#3 When guests feel that they have received a luxury experience in fine dining restaurants, resorts and tasting rooms, they usually want to tip the host as a way of saying thank you. I encourage winery stakeholders to turn on the tip line for the Experience Space POS Profile where seated experiences at 1-1.5 hours are offered. If the tipping interface looks too bold or obvious through your current Mobile POS profiler system, then ask about custom development options. Does the provider offer open APIs for the Mobile POS solution where a developer could design a more on brand and luxury style interface?
Next, you will want to meet as a group to decide if the above tips will work for your unique environment and business goals.
#1 If you decide to implement some of the above best practices and test out tipping policies at your visitors space, be sure to take time to analyze the percentage of transactions where a tip was provided against those without a tip to ensure the majority are in deed tipping. If after three months, the majority of guests do not tip in the seated spaces, tours, etc. then you might not be in the best position to turn on the tip line just yet.
#2 Today, many advance level tasting room hosts are coming from fine dining and luxury hotel spaces where tipping was an important part of their annual income. If your visitor center is seeing more staff coming from outside of the industry, then it’s time to either build higher levels of commission into their compensation package for ultra premium/allocation only wine brands OR turn on the tip line. Where the tip line can go wrong is if hosts are more motivated to work for a tip than connect with visitors, sell wine and invite back to form an ongoing relationship. If your hospitality team is currently losing key members of the visitor center because of compensation issues, we can help you develop five or more conversation paths that are trackable and lead to long-term sales success. Going beyond wine club sign-up and case sales incentive is key in retaining visitor center employees.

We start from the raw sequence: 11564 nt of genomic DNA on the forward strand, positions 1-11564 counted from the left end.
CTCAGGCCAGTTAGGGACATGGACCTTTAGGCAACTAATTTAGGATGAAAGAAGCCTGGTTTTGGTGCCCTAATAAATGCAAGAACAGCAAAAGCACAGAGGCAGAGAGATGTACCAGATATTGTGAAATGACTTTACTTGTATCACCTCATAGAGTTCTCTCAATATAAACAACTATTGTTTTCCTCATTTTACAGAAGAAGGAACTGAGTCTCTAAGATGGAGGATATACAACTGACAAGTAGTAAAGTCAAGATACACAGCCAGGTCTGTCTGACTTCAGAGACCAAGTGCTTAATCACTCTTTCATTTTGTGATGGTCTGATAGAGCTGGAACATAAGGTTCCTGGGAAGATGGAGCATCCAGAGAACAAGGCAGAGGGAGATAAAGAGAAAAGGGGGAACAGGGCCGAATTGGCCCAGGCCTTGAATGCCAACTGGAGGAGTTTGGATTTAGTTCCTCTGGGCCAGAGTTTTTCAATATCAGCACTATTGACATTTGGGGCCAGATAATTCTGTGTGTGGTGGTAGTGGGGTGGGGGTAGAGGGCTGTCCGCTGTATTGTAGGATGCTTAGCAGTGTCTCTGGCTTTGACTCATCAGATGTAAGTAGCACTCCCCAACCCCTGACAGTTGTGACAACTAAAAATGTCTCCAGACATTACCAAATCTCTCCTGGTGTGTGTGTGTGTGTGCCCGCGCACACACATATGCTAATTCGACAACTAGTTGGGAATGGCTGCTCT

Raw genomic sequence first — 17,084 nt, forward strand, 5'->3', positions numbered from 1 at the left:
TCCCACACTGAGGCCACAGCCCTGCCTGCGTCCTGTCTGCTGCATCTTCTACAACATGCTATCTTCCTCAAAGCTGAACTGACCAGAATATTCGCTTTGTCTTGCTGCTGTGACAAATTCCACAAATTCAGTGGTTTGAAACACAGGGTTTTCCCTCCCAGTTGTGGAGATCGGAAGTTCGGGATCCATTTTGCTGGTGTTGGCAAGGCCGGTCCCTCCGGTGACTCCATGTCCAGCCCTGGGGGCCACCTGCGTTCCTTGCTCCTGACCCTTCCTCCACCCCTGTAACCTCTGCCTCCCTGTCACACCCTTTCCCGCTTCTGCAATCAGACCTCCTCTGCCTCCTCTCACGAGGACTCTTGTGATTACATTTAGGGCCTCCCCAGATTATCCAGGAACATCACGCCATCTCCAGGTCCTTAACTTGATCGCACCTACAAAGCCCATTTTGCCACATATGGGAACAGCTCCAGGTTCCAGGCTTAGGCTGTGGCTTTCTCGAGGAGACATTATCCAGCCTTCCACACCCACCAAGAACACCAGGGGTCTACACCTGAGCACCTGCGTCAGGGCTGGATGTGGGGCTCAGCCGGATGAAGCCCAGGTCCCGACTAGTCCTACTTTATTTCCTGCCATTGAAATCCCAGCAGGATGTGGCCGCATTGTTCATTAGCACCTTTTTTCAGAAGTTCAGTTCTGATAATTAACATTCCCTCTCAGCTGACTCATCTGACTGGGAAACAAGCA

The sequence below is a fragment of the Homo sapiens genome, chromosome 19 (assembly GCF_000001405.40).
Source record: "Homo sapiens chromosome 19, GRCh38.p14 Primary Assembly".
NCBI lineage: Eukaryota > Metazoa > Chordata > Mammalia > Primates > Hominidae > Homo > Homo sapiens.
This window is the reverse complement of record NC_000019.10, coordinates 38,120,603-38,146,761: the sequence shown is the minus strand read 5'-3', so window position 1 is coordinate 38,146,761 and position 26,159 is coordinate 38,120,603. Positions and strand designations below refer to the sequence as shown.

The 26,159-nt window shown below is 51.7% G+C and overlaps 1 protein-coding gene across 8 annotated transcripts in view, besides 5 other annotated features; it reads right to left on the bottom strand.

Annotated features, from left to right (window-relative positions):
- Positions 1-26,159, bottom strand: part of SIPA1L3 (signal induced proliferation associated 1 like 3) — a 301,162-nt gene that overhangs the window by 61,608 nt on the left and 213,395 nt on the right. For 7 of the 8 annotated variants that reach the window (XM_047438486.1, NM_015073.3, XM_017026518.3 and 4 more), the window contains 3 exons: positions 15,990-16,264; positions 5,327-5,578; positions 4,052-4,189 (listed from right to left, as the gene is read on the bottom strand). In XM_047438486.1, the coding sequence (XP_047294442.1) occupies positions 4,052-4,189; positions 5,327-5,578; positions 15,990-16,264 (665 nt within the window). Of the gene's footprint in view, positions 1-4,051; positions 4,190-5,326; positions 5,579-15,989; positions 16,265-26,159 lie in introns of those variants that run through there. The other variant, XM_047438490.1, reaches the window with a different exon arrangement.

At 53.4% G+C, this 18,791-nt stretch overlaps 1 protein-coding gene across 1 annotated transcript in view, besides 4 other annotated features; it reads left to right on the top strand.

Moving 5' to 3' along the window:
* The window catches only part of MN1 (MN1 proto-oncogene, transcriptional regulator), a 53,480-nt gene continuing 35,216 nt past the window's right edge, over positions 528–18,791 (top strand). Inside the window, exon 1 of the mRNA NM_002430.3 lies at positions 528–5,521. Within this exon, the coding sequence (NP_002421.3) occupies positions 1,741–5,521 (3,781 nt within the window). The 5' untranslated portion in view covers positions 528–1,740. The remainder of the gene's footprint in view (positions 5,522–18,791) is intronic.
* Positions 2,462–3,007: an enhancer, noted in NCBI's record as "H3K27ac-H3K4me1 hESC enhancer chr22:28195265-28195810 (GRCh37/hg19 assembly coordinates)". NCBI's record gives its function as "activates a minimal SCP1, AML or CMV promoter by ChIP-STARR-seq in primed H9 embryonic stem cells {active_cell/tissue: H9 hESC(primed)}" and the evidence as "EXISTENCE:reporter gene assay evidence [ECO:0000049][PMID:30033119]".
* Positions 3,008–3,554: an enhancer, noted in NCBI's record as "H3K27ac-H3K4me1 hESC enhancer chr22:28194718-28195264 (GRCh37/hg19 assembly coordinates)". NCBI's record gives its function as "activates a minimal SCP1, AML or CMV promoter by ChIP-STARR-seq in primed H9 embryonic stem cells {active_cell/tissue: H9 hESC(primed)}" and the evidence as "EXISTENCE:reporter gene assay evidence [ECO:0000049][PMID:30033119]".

Drop us a line and share your experience implementing the above tips or reach out to get your online coaching program scheduled. Cheers!
by Sandra Hess
Sandra Hess, founder of DTC Wine Workshops Consulting Agency, is a wine consumer engagement & direct sales specialist based out of Northern California. She and her team of 10 consultants support winery teams throughout the US, Canada and Australia with proven tools and training solutions. Sandra is a frequent speaker at wine industry events across the globe and publishes expert articles on direct to consumer wine sales best practices. Sandra is past president of Women for WineSense Napa Sonoma, has served as a steering committee member for the DTC Wine Symposium for five years and is an advisory board member for the Wine Business Monthly WiVi Conference Central Coast.
Prior to joining the wine industry, Sandra supported businesses nationally and globally in the areas of Sales & Marketing Strategy Development and Customer Relationship Management (CRM) Software Solutions.
Sandra is considered a thought leader in the direct to consumer winery space, has built an award-winning consulting agency, and has developed proven methodologies over the past 10 years. Featured in Forbes, Wine Business Monthly, Wines & Vines, Wine Industry Advisor, Wine Industry Network, Market Watch, Silicon Valley Bank on Wine and Regional Winery Association Publications, she is considered a trusted advisor.